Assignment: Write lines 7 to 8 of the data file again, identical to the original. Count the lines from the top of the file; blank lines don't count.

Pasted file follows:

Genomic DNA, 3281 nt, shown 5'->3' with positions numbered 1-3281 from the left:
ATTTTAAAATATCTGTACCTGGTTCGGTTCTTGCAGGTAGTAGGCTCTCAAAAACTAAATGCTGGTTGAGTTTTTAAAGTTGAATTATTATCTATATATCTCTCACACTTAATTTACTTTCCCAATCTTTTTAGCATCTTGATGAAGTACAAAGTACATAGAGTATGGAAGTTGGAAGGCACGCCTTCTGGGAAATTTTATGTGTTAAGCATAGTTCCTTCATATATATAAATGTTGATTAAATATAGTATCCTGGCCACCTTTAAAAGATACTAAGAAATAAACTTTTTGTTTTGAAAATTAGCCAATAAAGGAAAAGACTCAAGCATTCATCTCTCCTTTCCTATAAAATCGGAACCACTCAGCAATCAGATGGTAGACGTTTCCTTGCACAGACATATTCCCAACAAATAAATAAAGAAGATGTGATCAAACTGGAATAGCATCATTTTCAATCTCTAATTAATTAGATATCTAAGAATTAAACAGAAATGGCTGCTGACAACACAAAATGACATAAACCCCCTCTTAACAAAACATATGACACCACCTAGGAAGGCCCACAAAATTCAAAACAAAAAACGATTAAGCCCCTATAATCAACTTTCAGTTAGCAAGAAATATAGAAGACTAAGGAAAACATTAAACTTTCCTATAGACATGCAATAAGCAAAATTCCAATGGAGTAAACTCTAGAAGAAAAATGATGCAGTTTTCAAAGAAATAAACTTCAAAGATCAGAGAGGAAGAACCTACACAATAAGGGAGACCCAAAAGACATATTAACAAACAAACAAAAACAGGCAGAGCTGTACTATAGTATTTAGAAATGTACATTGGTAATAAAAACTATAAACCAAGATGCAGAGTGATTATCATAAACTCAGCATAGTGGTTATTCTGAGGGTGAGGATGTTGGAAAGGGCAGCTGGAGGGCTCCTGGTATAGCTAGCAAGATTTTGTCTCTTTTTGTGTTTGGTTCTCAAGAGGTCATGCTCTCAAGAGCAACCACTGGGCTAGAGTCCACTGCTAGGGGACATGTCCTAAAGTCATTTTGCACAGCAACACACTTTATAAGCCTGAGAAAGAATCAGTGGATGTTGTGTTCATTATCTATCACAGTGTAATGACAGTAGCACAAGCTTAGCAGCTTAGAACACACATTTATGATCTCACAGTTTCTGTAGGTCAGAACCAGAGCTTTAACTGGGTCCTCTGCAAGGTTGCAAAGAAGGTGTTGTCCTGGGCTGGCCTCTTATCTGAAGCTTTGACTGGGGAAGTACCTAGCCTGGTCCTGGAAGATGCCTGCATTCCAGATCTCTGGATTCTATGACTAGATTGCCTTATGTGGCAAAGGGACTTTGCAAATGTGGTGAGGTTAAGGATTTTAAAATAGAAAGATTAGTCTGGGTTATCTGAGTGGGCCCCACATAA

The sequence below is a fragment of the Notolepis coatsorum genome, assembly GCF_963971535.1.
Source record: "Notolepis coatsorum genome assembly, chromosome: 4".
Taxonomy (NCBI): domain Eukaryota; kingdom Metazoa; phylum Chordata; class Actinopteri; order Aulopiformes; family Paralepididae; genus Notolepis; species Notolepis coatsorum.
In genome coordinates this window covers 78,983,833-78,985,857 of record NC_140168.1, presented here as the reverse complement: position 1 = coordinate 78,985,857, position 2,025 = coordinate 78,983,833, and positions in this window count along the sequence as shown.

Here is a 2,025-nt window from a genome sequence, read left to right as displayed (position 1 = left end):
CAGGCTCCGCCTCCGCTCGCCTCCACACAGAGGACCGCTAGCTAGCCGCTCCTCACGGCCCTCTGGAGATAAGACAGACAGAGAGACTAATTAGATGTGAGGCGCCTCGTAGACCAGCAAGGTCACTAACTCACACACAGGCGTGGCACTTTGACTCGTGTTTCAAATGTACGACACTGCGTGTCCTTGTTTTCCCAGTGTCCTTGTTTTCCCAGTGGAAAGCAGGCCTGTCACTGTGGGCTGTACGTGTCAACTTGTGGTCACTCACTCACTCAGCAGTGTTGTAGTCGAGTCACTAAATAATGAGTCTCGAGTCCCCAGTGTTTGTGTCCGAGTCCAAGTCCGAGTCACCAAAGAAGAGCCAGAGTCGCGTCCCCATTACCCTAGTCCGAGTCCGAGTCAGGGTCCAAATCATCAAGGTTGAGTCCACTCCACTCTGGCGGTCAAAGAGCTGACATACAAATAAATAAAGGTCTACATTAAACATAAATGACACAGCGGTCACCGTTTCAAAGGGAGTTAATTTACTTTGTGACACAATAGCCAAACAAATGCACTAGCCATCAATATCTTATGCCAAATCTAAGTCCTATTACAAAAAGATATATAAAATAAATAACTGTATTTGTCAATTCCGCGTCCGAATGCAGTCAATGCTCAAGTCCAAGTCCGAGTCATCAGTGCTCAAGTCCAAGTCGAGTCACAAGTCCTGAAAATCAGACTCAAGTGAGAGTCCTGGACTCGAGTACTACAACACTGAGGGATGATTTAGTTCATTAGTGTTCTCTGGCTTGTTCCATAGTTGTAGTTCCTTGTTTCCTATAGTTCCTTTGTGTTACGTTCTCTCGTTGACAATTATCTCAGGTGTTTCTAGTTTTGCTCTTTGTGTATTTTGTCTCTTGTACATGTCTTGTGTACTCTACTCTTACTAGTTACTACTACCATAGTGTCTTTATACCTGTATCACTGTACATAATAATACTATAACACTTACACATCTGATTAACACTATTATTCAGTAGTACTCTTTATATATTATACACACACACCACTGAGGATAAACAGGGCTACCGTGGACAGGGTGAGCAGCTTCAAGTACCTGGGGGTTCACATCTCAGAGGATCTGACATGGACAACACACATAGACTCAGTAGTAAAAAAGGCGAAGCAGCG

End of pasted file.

Here is a 2,025-nt window from a genome sequence, read left to right as displayed (position 1 = left end):
CAGGCTCCGCCTCCGCTCGCCTCCACACAGAGGACCGCTAGCTAGCCGCTCCTCACGGCCCTCTGGAGATAAGACAGACAGAGAGACTAATTAGATGTGAGGCGCCTCGTAGACCAGCAAGGTCACTAACTCACACACAGGCGTGGCACTTTGACTCGTGTTTCAAATGTACGACACTGCGTGTCCTTGTTTTCCCAGTGTCCTTGTTTTCCCAGTGGAAAGCAGGCCTGTCACTGTGGGCTGTACGTGTCAACTTGTGGTCACTCACTCACTCAGCAGTGTTGTAGTCGAGTCACTAAATAATGAGTCTCGAGTCCCCAGTGTTTGTGTCCGAGTCCAAGTCCGAGTCACCAAAGAAGAGCCAGAGTCGCGTCCCCATTACCCTAGTCCGAGTCCGAGTCAGGGTCCAAATCATCAAGGTTGAGTCCACTCCACTCTGGCGGTCAAAGAGCTGACATACAAATAAATAAAGGTCTACATTAAACATAAATGACACAGCGGTCACCGTTTCAAAGGGAGTTAATTTACTTTGTGACACAATAGCCAAACAAATGCACTAGCCATCAATATCTTATGCCAAATCTAAGTCCTATTACAAAAAGATATATAAAATAAATAACTGTATTTGTCAATTCCGCGTCCGAATGCAGTCAATGCTCAAGTCCAAGTCCGAGTCATCAGTGCTCAAGTCCAAGTCGAGTCACAAGTCCTGAAAATCAGACTCAAGTGAGAGTCCTGGACTCGAGTACTACAACACTGAGGGATGATTTAGTTCATTAGTGTTCTCTGGCTTGTTCCATAGTTGTAGTTCCTTGTTTCCTATAGTTCCTTTGTGTTACGTTCTCTCGTTGACAATTATCTCAGGTGTTTCTAGTTTTGCTCTTTGTGTATTTTGTCTCTTGTACATGTCTTGTGTACTCTACTCTTACTAGTTACTACTACCATAGTGTCTTTATACCTGTATCACTGTACATAATAATACTATAACACTTACACATCTGATTAACACTATTATTCAGTAGTACTCTTTATATATTATACACACACACCACTGAGGATAAACAGGGCTACCGTGGACAGGGTGAGCAGCTTCAAGTACCTGGGGGTTCACATCTCAGAGGATCTGACATGGACAACACACATAGACTCAGTAGTAAAAAAGGCGAAGCAGCG